Picture of a person walking across the natural sandstone bridges on the Calypso Trail

A hiker crosses a natural sandstone bridge on the Calypso Trail, a 5.5-mile primitive road that provides access to the Terry Badlands Wilderness Study Area.

Photograph by Elizabeth A. Smith

By Maryellen Kennedy Duckett

Detour to Terry

About 600 people live in the Prairie County seat of Terry, and chances are good you’ll meet quite a few of them during a visit. “Terry is a small town with a big heart,” says resident Glenda Ueland, owner of Sassy One Clothing. “One of our best attributes is our friendly people. We are a community that cares for the customer who comes through our doors.” Located in eastern Montana near the banks of the Yellowstone River, tiny Terry is a relaxing day trip detour off I-94. Tour the Prairie County Museum and Evelyn Cameron Gallery to see the work of frontier photographer Cameron, who documented life on the eastern plains in the 1890s. Visit Prairie Unique, which stocks only Montana-made items, to shop for jars of homegrown chokecherry jelly and Prairie County-made Wool Wax (lanolin) cream. After lunch at the Badlands Café and Scoop Shoppe (save room for a slice of one of Arline’s homemade pies), head just northwest of town to hike the erosion-carved pinnacles, tabletops, and arches of the rugged Terry Badlands Wilderness Study Area.

Red Sleep Mountain Drive

Picture of a dirt road passing through a landscape, Red Sleep Mountain Drive, National Bison Range, Missoula County, Montana
Photograph by Purestock, Alamy

 

Mother’s Day weekend typically marks the opening of one of the state’s most spectacular scenic routes—Red Sleep Mountain Drive. The 19-mile, one-way gravel road gains 2,000 feet in elevation as it climbs through the heart of the 18,500-acre National Bison Range near Polson. Since wildflower blooming times are later at higher elevations, early spring flowers such as yellow bells are often still visible along the drive into early June. April through May brings a bison baby boom, and newborn deer and elk are visible by the end of June. Wildlife tends to be more active in the morning (front gate opens by 6:30 a.m.) or evening (start the drive by 6 p.m. in May or 7 p.m. in June), and birds are most active in the morning, says National Bison Range outdoor recreation planner Pat Jamieson. “Locals tend to come in the evening if the weather is nice,” she adds. “Fewer people come in the morning, so you can almost have the place to yourself.” Whenever you visit, allow at least two hours to complete the trip or about four hours if you plan to stop to look for wildlife and stroll the two short trails accessible from the road.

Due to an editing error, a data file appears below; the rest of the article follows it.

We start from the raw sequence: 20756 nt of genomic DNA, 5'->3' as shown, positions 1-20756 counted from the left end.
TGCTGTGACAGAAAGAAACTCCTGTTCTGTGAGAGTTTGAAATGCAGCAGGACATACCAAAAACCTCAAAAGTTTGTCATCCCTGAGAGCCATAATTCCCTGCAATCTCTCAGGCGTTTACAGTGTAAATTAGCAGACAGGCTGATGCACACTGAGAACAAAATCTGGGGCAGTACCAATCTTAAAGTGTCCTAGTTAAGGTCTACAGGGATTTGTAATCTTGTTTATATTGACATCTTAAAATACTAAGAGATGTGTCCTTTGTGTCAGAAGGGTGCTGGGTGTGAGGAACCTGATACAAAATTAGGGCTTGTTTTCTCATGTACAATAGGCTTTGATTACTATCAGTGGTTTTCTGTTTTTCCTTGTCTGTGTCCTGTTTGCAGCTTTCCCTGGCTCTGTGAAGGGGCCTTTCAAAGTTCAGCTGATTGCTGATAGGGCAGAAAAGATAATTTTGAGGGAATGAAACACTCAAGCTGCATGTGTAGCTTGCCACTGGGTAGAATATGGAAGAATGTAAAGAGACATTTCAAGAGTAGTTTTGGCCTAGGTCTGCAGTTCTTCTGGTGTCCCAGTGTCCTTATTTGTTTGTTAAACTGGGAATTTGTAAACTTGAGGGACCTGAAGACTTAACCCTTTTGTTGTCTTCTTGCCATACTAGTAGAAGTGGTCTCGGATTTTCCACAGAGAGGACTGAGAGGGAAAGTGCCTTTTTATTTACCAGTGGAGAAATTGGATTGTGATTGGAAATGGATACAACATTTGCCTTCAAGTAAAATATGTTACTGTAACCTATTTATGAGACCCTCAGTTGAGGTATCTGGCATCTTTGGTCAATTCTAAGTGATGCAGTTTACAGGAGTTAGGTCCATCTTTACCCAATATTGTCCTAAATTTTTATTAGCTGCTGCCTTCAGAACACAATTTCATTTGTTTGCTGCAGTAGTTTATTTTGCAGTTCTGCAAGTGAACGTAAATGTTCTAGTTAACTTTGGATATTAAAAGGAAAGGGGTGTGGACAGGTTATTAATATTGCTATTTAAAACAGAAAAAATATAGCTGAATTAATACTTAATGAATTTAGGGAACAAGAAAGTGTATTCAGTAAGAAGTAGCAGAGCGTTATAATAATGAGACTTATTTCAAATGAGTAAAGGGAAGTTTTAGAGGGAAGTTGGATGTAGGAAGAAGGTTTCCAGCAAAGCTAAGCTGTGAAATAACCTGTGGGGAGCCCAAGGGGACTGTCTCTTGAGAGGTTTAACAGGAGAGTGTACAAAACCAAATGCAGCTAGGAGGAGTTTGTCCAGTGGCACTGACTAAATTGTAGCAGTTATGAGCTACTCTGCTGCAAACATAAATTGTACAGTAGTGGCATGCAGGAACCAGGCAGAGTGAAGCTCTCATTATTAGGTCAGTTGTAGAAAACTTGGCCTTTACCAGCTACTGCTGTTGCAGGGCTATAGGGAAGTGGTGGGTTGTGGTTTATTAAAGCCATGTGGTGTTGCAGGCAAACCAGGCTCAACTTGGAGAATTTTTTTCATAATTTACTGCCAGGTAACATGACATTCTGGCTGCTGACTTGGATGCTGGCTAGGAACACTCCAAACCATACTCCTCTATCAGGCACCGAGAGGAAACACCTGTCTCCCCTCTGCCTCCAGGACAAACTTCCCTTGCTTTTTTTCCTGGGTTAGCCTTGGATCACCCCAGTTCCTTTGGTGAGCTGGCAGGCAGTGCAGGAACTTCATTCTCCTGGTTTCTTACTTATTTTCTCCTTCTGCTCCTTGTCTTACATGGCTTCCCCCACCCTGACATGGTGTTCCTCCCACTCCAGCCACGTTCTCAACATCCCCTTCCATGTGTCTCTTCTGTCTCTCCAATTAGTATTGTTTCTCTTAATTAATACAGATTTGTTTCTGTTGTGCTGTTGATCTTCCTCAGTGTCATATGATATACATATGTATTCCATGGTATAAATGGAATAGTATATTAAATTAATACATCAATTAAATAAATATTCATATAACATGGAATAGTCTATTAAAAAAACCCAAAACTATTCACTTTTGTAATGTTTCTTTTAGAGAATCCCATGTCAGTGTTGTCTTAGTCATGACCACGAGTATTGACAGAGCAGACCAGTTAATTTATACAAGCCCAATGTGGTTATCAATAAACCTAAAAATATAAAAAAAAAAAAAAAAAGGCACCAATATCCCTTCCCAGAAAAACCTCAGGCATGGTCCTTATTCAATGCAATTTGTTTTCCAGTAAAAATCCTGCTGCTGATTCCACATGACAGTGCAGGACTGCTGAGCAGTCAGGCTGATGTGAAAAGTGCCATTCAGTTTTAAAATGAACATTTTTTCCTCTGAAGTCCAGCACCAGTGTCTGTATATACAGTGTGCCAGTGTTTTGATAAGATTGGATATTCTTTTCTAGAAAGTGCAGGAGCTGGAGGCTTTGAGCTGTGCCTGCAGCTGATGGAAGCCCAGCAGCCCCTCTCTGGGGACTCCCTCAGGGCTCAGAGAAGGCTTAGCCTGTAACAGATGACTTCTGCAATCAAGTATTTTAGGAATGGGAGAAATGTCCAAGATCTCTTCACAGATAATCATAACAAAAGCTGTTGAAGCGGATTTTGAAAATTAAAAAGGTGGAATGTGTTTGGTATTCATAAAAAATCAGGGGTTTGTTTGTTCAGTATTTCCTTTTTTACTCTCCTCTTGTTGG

Fort Peck Dam Loop, Glasgow

Picture of a fishing boat in Fort Peck Reservior, Montana
Photograph by Danita Delimont, Alamy

 

“It's like traveling through the land that time forgot,” says park ranger Michele Fromdahl of the scenic loop drive from and to Glasgow in eastern Montana. "The drive takes you through rolling hills and badlands that don't show any imprint of human life." To start the loop from Glasgow, proceed south on down Highway 24 to Fort Peck Dam, the earth-filled structure that created Fort Peck Lake. Continue south on Highway 24, paralleling the eastern edge of the lake. In spring, the unpaved side roads leading to McGuire Creek and Nelson Creek recreation areas are lined with blooming wildflowers and worth exploring, but only if the ground is dry and you’re in a four-wheel-drive vehicle. “Otherwise, you'll get stuck in the heavy clay we call gumbo,” cautions Fromdahl. Highway 24 ends at Highway 200. From here, drive east through rolling hills, short-grass prairie, and the tiny towns of Brockway and Circle. Turn north on Highway 13, then northwest on 25 to Wolf Point, finishing the loop by driving Highway 2 west along the Missouri River and back to Glasgow. The full loop, without stops, takes about four hours.

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